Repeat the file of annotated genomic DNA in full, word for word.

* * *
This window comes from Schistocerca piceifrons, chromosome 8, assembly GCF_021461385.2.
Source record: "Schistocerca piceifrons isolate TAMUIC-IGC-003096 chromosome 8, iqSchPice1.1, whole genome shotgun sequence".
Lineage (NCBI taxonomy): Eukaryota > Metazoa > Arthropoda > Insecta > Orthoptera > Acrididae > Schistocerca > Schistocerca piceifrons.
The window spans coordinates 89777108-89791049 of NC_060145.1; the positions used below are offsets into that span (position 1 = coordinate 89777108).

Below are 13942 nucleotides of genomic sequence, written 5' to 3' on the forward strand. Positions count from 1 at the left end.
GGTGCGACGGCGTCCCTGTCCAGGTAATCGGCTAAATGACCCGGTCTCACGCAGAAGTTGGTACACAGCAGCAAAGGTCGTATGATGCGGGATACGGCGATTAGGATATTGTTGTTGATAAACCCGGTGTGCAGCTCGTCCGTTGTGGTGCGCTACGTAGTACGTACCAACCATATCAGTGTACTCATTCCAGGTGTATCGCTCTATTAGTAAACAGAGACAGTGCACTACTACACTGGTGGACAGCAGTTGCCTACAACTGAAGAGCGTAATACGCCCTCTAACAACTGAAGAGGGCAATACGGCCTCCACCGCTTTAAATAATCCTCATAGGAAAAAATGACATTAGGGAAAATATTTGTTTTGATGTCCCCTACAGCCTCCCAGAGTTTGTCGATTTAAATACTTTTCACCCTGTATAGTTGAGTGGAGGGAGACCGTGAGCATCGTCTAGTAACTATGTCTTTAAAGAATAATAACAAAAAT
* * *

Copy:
This window comes from Schistocerca piceifrons, chromosome 8, assembly GCF_021461385.2.
Source record: "Schistocerca piceifrons isolate TAMUIC-IGC-003096 chromosome 8, iqSchPice1.1, whole genome shotgun sequence".
Lineage (NCBI taxonomy): Eukaryota > Metazoa > Arthropoda > Insecta > Orthoptera > Acrididae > Schistocerca > Schistocerca piceifrons.
The window spans coordinates 89777108-89791049 of NC_060145.1; the positions used below are offsets into that span (position 1 = coordinate 89777108).

Below are 13942 nucleotides of genomic sequence, written 5' to 3' on the forward strand. Positions count from 1 at the left end.
GGTGCGACGGCGTCCCTGTCCAGGTAATCGGCTAAATGACCCGGTCTCACGCAGAAGTTGGTACACAGCAGCAAAGGTCGTATGATGCGGGATACGGCGATTAGGATATTGTTGTTGATAAACCCGGTGTGCAGCTCGTCCGTTGTGGTGCGCTACGTAGTACGTACCAACCATATCAGTGTACTCATTCCAGGTGTATCGCTCTATTAGTAAACAGAGACAGTGCACTACTACACTGGTGGACAGCAGTTGCCTACAACTGAAGAGCGTAATACGCCCTCTAACAACTGAAGAGGGCAATACGGCCTCCACCGCTTTAAATAATCCTCATAGGAAAAAATGACATTAGGGAAAATATTTGTTTTGATGTCCCCTACAGCCTCCCAGAGTTTGTCGATTTAAATACTTTTCACCCTGTATAGTTGAGTGGAGGGAGACCGTGAGCATCGTCTAGTAACTATGTCTTTAAAGAATAATAACAAAAAT